Officials here expressed serious concern today over Egypt’s apparent plans to establish its own modern arms industry with technical assistance from France and financing from the Arab oil states and to increase its present arsenal with the purchase of sophisticated weaponry and equipment from the West, chiefly France and Britain.
These reports were given added weight by the joint communique issued in Cairo yesterday at the end of French President Valery Giscard d’Estaing’s five-day official visit as the guest of President Anwar Sadat of Egypt. The communique stated that France would help Egypt set up an arms industry that by 1980 would be capable of manufacturing or assembling the most advanced weaponry. (See separate story from Paris.)
Officials recalled that Sadat has stated recently that he has by no means abandoned the war option despite the second interim agreement concluded with Israel last September. They said that French support would help him maintain that option and could hardly be seen as a contribution to peace in that region.
According to Western sources, Egypt plans to invest $8 billion in an armaments industry, most of it to come from the Arab oil states. In the interim, it plans to buy the present generation of weapons from the West to supplement its Soviet-made arms.
THREE-PRONGED EXPANSION PLAN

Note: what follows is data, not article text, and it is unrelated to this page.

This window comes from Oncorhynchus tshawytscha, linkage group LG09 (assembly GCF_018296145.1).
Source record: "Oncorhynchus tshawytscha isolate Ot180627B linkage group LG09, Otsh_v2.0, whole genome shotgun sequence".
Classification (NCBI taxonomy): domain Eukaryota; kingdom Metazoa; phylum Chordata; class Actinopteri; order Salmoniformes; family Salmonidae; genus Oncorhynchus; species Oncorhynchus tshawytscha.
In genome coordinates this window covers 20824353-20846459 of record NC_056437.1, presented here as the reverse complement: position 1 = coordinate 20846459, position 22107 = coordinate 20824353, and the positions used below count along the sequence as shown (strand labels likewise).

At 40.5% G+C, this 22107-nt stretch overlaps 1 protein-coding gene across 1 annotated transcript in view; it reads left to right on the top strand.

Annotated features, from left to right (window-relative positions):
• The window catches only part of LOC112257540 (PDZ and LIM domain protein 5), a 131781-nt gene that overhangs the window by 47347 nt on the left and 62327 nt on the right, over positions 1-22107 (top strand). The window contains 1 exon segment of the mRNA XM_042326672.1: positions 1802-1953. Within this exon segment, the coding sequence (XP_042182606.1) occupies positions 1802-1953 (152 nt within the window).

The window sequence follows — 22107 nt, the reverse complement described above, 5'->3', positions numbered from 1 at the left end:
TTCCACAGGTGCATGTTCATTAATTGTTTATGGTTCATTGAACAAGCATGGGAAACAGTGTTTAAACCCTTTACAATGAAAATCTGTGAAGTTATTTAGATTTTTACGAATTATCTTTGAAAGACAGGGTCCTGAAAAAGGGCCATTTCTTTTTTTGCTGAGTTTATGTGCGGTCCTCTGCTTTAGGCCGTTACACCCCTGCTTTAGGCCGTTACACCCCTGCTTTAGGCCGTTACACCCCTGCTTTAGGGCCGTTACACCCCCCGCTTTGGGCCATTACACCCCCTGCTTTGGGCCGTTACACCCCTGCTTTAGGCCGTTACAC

Israeli experts say Egypt plans to expand its war arsenal in three phases. In the short-range it will continue to look to the Soviet Union and the Eastern European Communist bloc for spare parts and servicing of its existing equipment, nearly all of which is of Soviet or Eastern European origin. At the same time, Egypt will buy electronic equipment and other items from the West which it can integrate with its Soviet arms.
Egypt’s intermediate range plans call for the purchase of such items as Mirage-3 and Mirage F-1 jets from France and Sea-King and Gazelle helicopters and naval equipment from Britain. Cairo’s long-range plans, based on Arab oil money and Western know-how and technology, call for the construction of an indigenous arms industry to produce the weapons of the 1980s, the Israeli experts said. French technicians reportedly will be sent to Egypt shortly to prepare the groundwork for the new arms industry.
The Archive of the Jewish Telegraphic Agency includes articles published from 1923 to 2008. Archive stories reflect the journalistic standards and practices of the time they were published.